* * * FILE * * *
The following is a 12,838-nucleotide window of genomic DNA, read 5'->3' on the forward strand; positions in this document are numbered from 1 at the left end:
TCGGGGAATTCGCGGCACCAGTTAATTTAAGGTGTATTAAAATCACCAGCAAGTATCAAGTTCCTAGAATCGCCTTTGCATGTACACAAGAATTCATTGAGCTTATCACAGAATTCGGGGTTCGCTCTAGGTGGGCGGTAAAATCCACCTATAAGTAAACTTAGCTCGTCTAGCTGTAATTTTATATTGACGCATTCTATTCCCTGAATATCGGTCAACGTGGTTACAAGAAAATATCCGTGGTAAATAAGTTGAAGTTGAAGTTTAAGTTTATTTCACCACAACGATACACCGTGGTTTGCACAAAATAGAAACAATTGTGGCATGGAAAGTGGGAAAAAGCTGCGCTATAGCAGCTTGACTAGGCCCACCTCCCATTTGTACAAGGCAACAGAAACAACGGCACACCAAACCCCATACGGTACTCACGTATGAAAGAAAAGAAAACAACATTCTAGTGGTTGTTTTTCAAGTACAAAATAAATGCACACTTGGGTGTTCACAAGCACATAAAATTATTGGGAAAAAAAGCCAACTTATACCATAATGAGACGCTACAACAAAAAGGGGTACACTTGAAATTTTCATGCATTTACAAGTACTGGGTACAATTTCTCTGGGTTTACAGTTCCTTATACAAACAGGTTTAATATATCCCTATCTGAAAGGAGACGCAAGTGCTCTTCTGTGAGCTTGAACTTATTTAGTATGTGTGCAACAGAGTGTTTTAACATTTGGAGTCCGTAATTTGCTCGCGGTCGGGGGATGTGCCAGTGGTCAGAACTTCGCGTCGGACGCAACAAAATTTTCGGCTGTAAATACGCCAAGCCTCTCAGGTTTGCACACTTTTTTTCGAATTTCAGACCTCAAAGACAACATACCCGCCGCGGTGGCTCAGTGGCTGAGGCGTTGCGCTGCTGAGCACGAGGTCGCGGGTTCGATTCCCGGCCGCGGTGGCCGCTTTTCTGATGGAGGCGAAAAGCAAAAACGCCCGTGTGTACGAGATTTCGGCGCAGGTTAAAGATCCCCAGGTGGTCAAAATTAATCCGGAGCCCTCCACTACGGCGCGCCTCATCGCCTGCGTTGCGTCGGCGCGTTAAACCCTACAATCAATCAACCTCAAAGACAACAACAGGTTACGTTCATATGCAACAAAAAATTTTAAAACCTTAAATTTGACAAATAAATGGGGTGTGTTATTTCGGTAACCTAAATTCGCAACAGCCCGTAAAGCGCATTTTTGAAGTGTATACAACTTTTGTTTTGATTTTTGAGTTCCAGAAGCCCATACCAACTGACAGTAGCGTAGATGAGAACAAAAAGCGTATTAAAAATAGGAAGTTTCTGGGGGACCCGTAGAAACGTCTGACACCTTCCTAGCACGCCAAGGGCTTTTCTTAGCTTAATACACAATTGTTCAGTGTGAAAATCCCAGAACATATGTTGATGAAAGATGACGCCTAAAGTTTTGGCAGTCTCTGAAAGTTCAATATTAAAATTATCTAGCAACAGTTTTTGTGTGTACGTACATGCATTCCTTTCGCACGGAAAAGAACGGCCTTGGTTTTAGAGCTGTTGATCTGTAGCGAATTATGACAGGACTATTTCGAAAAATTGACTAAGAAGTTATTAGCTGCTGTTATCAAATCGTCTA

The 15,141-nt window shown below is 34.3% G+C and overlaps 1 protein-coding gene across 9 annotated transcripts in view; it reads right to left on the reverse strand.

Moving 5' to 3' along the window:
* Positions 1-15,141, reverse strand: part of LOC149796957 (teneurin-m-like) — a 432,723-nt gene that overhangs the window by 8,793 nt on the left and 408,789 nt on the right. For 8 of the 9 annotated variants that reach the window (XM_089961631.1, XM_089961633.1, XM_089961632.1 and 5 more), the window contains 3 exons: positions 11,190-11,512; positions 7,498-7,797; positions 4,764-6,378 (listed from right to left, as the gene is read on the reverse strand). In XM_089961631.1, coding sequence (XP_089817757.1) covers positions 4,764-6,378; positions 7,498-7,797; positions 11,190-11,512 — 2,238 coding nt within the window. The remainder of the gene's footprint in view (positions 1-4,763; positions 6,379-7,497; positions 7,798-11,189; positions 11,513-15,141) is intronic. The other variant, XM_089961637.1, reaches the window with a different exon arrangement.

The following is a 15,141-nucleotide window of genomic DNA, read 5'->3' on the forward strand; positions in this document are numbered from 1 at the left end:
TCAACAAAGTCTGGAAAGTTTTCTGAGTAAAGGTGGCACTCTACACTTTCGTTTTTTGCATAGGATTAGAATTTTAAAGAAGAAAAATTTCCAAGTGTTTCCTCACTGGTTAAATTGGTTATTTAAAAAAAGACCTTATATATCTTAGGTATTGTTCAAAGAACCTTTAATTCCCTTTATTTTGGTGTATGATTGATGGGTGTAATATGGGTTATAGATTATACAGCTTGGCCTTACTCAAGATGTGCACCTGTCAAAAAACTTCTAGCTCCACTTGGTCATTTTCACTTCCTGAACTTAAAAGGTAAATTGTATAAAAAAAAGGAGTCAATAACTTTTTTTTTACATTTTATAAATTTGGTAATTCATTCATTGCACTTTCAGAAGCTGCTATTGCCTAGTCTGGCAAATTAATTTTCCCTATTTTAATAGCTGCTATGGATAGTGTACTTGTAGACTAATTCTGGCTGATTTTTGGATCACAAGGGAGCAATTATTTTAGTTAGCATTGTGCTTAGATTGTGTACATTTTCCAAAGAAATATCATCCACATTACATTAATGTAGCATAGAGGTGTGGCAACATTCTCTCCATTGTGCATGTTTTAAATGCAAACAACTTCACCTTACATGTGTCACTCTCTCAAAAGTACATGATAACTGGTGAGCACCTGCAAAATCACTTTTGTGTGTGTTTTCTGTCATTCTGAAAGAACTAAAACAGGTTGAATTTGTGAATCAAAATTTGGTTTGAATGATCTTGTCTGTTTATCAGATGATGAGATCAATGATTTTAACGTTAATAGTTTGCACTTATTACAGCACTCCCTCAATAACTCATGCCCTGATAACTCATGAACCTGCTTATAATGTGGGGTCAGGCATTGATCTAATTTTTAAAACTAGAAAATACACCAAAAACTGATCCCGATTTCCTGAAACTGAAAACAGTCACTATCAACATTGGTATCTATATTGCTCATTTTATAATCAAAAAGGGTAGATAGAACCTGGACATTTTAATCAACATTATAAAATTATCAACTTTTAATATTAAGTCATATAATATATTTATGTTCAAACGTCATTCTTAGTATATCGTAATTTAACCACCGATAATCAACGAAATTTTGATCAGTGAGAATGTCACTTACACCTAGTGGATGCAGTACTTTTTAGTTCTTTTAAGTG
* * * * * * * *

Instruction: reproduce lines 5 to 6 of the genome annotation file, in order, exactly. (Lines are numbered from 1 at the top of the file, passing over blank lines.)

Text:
* Positions 1-15,141, reverse strand: part of LOC149796957 (teneurin-m-like) — a 432,723-nt gene that overhangs the window by 8,793 nt on the left and 408,789 nt on the right. For 8 of the 9 annotated variants that reach the window (XM_089961631.1, XM_089961633.1, XM_089961632.1 and 5 more), the window contains 3 exons: positions 11,190-11,512; positions 7,498-7,797; positions 4,764-6,378 (listed from right to left, as the gene is read on the reverse strand). In XM_089961631.1, coding sequence (XP_089817757.1) covers positions 4,764-6,378; positions 7,498-7,797; positions 11,190-11,512 — 2,238 coding nt within the window. The remainder of the gene's footprint in view (positions 1-4,763; positions 6,379-7,497; positions 7,798-11,189; positions 11,513-15,141) is intronic. The other variant, XM_089961637.1, reaches the window with a different exon arrangement.

The following is a 15,141-nucleotide window of genomic DNA, read 5'->3' on the forward strand; positions in this document are numbered from 1 at the left end: